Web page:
Are the Savings from Cutting Medicaid Illusory?
By David Henderson
Answer: It depends.
Chicago Tribune columnist Steve Chapman, and also my long-time friend, reminds us of one of the most important principles in economics: There’s no such thing as a free lunch. Indeed, this principle is so important that I’ve made it Numero Uno in my Ten Pillars of Economic Wisdom. Steve makes his point in “The Illusory Savings from Cutting Medicaid,” June 25, 2017.
Steve thinks that if we apply that principle to the Senate Republicans’ plans for cutting the federal government’s subsidies to Medicaid, we must conclude that others will pay more. His key bottom line:
Cutting back Medicaid coverage would save taxpayers some cash, but only by taking it from others. The reduction would raise costs for low-income people and most likely degrade their health.
He’s almost certainly right that it would mean taking more cash from taxpayers at the state level, since the Senate Republican plan would change the current federal subsidy to state Medicaid plans to a block grant to states. But would it save taxpayers cash only by taking it from others?
That depends. One argument for turning over Medicaid to state governments and letting them set the terms is that state governments can try different methods. Some will work better, some worse, and then state governments that want to can imitate the ones that work better. Is there a way to have Medicaid work better? There certainly is. It is to have small co-payments for medical services: say $5 for a doctor visit and $50 for a day in the hospital. The purpose of such copayments is not to, green eyeshade style, extract small amounts of money from poor and near-poor people. The purpose is to have them put “skin in the game” so that their use of health care costs them something and they don’t treat an incredibly expensive resource as a free resource. With a smaller federal role in setting the rules for Medicaid, surely some states would experiment with small co-payments. This could save substantial money without increasing taxes.
Another way state governments could save money without making health care worse is to let the Walmarts of the world deliver low-cost but high quality care using people who are health care professionals but not high-cost doctors. Some state governments allow this; others don’t. But if state governments had to bear more of the cost of Medicaid, some of them would likely respond to this incentive by allowing more such innovation.
And that might also mean that poor people’s health would not be degraded. We already know from the Oregon Medicaid study that Amy Finkelstein et al have written about that Oregon’s Medicaid doesn’t seem to have done much for the physical health of Medicaid beneficiaries there. (See Megan McArdle’s article for a very nice treatment of the issues.) And even if the effects are positive but too small to detect, the odds are good that those positive effects would still occur if poor people, responding to co-pays, dropped the marginal uses and kept the important ones.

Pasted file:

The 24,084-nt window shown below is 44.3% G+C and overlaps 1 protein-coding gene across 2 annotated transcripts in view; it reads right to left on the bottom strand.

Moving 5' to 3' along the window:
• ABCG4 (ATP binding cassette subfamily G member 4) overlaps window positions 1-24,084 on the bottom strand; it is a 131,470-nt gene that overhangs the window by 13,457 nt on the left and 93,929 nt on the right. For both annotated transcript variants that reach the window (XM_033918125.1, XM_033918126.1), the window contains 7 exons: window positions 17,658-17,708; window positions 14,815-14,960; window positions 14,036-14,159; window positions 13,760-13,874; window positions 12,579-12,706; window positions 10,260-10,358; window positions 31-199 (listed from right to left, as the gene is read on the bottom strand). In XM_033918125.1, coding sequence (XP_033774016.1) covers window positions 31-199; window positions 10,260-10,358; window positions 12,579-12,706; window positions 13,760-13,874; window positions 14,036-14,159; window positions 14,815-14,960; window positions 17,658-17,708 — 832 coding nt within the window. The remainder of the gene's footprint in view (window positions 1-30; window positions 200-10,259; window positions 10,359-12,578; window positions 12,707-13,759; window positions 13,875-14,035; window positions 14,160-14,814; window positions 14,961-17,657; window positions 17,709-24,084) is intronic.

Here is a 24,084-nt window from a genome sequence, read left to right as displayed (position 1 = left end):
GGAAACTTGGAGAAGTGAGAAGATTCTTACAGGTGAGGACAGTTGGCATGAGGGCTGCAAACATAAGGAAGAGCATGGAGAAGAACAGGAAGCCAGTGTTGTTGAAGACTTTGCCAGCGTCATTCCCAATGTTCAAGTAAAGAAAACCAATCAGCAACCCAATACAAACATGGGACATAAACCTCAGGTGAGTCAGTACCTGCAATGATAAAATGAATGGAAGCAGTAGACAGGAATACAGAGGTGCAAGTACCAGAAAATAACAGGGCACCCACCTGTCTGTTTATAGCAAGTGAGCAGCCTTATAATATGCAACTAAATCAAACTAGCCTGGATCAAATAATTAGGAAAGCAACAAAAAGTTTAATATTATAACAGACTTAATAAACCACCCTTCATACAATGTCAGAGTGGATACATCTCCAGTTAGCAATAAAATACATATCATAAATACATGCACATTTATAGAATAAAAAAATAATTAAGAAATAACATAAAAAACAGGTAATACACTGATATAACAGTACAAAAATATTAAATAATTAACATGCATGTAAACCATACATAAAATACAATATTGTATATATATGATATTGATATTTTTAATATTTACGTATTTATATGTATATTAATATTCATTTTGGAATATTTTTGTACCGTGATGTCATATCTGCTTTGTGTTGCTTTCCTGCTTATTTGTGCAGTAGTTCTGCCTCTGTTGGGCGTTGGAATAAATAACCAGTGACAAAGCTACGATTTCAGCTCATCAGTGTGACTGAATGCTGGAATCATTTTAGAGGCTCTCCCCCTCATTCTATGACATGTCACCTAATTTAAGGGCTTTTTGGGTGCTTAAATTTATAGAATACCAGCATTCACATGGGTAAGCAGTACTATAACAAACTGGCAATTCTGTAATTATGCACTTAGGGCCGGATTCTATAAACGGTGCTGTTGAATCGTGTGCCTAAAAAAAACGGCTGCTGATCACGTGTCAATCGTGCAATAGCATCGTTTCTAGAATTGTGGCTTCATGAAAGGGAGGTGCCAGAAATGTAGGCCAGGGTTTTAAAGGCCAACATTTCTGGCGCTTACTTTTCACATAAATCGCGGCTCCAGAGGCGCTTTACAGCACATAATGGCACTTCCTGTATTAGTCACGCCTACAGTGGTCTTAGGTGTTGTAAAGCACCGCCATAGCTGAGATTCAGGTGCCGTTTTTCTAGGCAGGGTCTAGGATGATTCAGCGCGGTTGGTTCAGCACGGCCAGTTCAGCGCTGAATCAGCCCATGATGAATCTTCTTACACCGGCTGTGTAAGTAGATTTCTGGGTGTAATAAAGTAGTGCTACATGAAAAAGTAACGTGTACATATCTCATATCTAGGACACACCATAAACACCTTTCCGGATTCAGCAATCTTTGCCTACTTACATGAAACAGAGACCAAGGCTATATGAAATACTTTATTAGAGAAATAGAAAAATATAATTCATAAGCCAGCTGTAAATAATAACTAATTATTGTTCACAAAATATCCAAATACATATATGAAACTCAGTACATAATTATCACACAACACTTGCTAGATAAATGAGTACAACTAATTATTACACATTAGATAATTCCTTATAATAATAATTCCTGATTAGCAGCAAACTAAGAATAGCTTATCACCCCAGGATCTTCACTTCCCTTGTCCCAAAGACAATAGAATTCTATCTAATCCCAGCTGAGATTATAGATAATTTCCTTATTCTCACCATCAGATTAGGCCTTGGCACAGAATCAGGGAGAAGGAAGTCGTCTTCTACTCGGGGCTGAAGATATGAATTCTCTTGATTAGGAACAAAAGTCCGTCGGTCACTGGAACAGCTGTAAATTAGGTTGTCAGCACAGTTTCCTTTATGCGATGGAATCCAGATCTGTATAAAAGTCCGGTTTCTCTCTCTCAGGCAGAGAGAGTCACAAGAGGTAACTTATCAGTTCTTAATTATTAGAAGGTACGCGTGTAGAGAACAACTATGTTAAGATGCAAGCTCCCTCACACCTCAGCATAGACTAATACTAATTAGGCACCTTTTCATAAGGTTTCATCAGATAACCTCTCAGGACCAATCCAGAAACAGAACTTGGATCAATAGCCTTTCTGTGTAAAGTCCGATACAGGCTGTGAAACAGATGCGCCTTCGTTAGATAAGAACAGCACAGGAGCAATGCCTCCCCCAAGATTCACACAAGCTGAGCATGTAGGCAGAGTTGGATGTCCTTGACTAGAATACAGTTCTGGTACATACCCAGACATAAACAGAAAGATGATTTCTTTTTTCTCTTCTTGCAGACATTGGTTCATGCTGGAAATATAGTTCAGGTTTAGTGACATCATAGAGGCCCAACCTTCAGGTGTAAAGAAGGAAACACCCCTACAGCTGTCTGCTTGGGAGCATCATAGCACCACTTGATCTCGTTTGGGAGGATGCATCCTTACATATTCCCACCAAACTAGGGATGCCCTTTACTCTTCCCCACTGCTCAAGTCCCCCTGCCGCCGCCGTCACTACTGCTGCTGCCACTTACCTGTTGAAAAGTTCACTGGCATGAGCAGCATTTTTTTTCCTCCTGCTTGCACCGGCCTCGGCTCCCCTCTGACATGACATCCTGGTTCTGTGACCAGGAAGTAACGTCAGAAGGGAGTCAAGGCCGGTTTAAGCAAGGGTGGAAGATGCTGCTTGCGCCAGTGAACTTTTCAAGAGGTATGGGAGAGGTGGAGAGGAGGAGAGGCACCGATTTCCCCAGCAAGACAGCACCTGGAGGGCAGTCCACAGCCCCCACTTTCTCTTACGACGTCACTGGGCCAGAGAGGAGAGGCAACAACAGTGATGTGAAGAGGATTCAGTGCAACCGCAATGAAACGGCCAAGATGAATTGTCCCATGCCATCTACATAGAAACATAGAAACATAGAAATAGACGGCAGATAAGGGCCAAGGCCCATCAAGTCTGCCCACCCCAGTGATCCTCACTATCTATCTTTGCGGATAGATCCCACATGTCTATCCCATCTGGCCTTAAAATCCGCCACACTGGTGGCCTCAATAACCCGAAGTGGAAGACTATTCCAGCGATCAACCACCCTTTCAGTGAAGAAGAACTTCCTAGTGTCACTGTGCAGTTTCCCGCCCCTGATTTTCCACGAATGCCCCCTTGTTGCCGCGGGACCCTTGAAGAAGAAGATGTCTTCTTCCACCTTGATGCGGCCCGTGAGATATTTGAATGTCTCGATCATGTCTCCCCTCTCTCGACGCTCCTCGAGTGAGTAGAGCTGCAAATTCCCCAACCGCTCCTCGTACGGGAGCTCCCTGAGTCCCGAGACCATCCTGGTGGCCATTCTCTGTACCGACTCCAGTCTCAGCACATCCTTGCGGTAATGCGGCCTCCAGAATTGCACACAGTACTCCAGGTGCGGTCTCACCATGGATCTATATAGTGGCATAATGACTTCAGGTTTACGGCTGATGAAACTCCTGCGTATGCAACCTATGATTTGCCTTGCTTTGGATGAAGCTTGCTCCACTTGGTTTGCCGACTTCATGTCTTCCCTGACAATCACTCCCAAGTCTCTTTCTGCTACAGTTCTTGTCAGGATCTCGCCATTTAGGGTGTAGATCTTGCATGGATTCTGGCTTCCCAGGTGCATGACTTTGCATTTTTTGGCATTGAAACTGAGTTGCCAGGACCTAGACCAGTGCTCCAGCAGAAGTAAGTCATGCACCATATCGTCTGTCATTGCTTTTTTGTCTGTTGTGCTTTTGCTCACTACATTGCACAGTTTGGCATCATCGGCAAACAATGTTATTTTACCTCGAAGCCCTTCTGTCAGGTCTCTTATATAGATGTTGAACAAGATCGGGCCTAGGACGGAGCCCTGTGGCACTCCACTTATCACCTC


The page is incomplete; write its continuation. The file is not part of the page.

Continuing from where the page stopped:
The above paragraph is an application of two other important pillars of economic wisdom: Pillar #2–incentives matter–and Pillar #3–economic thinking is thinking on the margin.
Steve also writes:
Some recipients would get cut off under the GOP plans, and some would get less coverage. That–surprise!–would leave them worse off, because comprehensive health insurance is a good thing to have.
He and I probably think of health insurance the same way: it’s really good to have. But another important Pillar of Economic Wisdom is Pillar #7: The value of a good or service is subjective. I might think you should have health insurance but you might think you should not. If you lose health insurance solely because of a reduction in subsidy, then Steve is right: by your own standards, you are worse off. But the Congressional Budget Office, whom Steve quotes about the number of people who will lose health insurance due to Republicans’ proposed plans, found in its study of the House Republicans’ bill that a substantial number will lose Medicaid not because they will lose eligibility for Medicaid–many won’t lose eligibility–but because they will no longer be forced by law–the individual mandate–to sign up for it. The same is likely to be true of the Senate Republicans’ plan. So, whatever Steve or you or I think of the wisdom of their decision, by their standards, losing Medicaid means they are better off: they choose to lose it.
Steve Chapman is right: there is no such thing as a free lunch. But sometimes there are more efficient ways of delivering subsidized lunches.